Temperature change of a BaO- B20 3 glass melt was measured in micro gravity (µg) environment in drop shaft experiments using two different sample-heating methods; a direct heating method and an indirect heating method. In situ observation of the flow pattern in the melt has also been made simultaneously. For the direct heating method, a high rate of thermal convection in the melt was observed at 1 G before a drop. It was observed that the convection rate decreased and the sample temperature increased in µg during the drop. For the indirect heating method, neither the thermal convection nor the sample temperature increase was observed. A mechanism of the temperature rise or the thermal-blanket effect for direct heating was proposed; the heat removal rate from the sample by the inner and atmospheric thermal convection decreased in µg. A simple model for heat transfer based on the sample and furnace configurations used in the present experiments was proposed. The model predicted that the temperature of the sample increased by a greater amount and with a steeper slope with the decreasing atmospheric convection rate in µg, which is in qualitative agreement with the results observed in the drop experiments.
An axially traveling magnetic wave induces a meridional base flow in an electrically conducting molten cylindrical zone. This flow can be beneficial for crystal growth applications. In particular, it can be effectively used to stir the melt in long cylindrical columns. It can also be tailored to modify the thermal and species concentration fields in the melt and to control the interface shape of the growing crystal. The basic theory of such an application is developed and data from a preliminary mercury column experiment are presented.
Solid particles present in the solar system derive from natural origin is termed -dust particles- in general. Dust particles are considered to be supplied from comets, asteroids EKBOs, satellites and planets, and some known as interstellar dust particle from outside the solar system. Since dust particles are thought to be closely related with the evolution of the solar system, study of these materials provides us with crucial information about the history of the solar system. This paper reviews major results of recent studies on dust particles, which utilize space environment experiments. In-situ dust measurements exposed in space environment and dust aggregation experiment under the micro-gravity condition are reviewed in detailed here.
Protein crystallography is a very powerful method to determine the three-dimensional structures of biological macro molecules. Protein structures at atomic resolution is very important not only biologically but also industrially. For exam ple, such structural information can be used for a rational drug design (structure based drug design: SBDD) . However, it is often extremely difficult to obtain the well-diffracting crystals, and the development of techniques to improve crystal quality is a serious problem yet to be solved in protein crystallography. Recently, the microgravity environment attracts attention, which provides the possibility to obtain the improved-quality protein crystals in their larger size and in better molecular order. Here, the current status of protein crystallization, including utilization of microgravity is reviewed from the view points of structural biology and SBDD.
In a gas-liquid two-phase flow, forces such as surface tension, momentum force and gravity affect on the interaction among dispersed phases such as droplets and bubbles, as well as gas and liquid continuous phases. Gas-liquid two-phase flow experiments under µg environment have been increasingly carried out in recent years using drop shafts, aircraft, and space stations, to evaluate the influence of these forces affecting on the phenomena. Apart from the evaluation of the forces, many efforts have been made to conduct experiments to determine the flow mechanism under µg environment which makes it possible to control the two-phase flow experiments by means of non-convection, non-sedimentation/non-buoyancy, non-static pressure, and also non-contact floatation-conditions which are hardly achievable under normal-gravity environment. This report outlines examples of research being conducted on a gas-liquid two-phase flow under µg environment using the JAMIC drop shaft.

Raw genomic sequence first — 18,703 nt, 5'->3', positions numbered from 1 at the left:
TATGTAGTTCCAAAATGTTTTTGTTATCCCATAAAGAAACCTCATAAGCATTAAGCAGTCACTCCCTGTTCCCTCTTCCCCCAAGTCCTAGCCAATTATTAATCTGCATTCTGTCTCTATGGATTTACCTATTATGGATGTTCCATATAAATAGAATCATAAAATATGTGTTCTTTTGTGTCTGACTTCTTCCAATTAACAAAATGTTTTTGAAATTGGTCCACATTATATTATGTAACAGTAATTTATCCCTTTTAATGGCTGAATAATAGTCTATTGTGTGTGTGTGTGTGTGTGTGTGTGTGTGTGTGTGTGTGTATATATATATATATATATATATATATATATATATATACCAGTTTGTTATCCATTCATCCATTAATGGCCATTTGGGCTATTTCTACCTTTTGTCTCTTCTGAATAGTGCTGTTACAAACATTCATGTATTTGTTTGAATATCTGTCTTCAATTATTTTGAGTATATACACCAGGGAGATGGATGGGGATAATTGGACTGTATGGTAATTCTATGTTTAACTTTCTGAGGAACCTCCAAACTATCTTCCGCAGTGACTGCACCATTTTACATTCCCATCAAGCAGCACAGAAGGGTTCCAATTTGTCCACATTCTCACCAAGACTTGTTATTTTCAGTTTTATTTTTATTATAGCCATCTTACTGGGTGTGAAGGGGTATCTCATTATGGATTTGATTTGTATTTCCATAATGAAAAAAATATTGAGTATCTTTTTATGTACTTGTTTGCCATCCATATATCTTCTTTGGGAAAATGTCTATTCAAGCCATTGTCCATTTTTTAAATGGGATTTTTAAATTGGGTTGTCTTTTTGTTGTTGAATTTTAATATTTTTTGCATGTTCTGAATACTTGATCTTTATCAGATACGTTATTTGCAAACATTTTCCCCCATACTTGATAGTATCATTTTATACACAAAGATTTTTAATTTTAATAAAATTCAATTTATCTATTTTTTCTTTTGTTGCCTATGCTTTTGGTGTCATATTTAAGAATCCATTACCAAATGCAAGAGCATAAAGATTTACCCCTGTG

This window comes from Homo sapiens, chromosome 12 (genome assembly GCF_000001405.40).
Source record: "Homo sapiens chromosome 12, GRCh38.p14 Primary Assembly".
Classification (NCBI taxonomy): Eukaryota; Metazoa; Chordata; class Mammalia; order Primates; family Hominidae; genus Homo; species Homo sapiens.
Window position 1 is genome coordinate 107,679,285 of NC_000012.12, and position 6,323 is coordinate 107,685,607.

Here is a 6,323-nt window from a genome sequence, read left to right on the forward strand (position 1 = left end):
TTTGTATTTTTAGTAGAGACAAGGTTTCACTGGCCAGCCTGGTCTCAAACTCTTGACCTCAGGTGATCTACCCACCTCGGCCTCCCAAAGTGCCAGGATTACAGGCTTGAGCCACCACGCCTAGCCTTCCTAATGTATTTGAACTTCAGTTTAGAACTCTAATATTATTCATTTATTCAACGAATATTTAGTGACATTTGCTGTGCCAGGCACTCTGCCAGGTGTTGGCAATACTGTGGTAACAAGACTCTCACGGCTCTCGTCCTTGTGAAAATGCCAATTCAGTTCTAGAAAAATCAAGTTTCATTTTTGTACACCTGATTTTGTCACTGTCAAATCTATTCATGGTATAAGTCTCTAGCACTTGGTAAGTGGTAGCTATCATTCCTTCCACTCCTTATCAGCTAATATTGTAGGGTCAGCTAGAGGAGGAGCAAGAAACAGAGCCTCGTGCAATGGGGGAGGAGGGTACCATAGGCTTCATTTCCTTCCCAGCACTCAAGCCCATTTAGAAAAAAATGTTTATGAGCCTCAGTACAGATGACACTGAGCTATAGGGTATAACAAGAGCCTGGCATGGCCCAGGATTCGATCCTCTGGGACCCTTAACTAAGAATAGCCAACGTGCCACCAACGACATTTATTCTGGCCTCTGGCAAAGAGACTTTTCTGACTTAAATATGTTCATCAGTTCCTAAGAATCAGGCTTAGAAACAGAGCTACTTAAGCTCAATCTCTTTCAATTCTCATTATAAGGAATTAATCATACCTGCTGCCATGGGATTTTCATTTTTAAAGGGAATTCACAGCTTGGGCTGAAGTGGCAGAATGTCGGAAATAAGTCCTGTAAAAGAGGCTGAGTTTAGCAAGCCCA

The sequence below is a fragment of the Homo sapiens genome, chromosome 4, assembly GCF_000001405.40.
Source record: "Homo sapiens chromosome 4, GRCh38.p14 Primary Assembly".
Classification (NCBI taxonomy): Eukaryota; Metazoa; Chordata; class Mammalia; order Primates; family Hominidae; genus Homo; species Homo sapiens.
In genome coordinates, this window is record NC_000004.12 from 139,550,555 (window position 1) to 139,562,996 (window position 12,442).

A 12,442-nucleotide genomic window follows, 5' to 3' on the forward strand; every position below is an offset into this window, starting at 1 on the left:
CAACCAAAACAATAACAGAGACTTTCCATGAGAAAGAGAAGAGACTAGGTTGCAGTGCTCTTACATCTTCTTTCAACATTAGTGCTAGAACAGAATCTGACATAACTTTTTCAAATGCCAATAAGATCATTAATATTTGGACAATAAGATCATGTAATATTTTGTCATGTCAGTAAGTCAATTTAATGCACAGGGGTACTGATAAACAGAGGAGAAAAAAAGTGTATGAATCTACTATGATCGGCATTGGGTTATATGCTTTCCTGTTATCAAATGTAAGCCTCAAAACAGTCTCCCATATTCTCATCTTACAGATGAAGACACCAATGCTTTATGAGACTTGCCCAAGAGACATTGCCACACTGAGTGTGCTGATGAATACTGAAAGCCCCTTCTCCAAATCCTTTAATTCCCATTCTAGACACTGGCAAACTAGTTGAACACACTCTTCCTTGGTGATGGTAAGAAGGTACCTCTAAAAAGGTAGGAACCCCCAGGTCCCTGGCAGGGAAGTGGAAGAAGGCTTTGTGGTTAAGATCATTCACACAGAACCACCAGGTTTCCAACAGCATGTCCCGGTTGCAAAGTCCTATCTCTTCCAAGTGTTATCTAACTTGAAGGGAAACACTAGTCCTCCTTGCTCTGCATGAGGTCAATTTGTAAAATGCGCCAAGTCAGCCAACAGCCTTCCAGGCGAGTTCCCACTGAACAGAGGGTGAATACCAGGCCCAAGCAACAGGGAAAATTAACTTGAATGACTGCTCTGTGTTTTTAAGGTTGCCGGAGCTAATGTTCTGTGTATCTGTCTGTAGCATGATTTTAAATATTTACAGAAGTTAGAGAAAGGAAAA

The STS-107 is the space mission scheduled to launch in February 2001. NASDA is conducting protein
crystallization experiments by utilizing SPACEHAB's apparatus modules on NASA's space shuttle. In addition to scientific research themes, research themes of NASDA's Pilot Applied Research Program are being carried out. This report explains the main mission, methods of experiments and research themes of above space mission
A micro-gravity working group at the Japan-US Science, Technology & Space Application Program (JUSTSAP) has sponsored a micro-gravity experiment, which was named as Japan-US Thermal Science Acceleration Project (JUSTSAP), performed on board the flight of the Space Shuttle, STS-95 in 1998. The project was successful in achiev ing the identification and promotion of greater cooperation between Japan and US mutual activities. In the JUSTSAP Wokshop '99, the micro-gravity working group has planned two research projects on STS-107 which are protein crystal growth experiments named as JUSPRO (Japan-U.S. Space Protein) and a student educational program as JUSTSAP S*T*A*R*S™. The flight of ST S- 107 is scheduled in the beginning of 2001. Several topics related to the future of JUSTSAP with a particular emphasis on the micro-gravity working group have been also discussed in the '99 Workshop such as (1) Involvement of Hawaiian Entities by direct contact with the University of Hawaii and the Space Grant Office, (2) Membership by seeking greater involvement of industry through the CSC's (NASA sponsored Commercial Space Centers), (3) International Space Policy through the invitation of an international expert on space, (4) Microgravity Working Group Activities by expanding the scope of activities to include the space life sciences area and student programs, etc. These topics will be discussed much in details in the coming 2000 Workshop.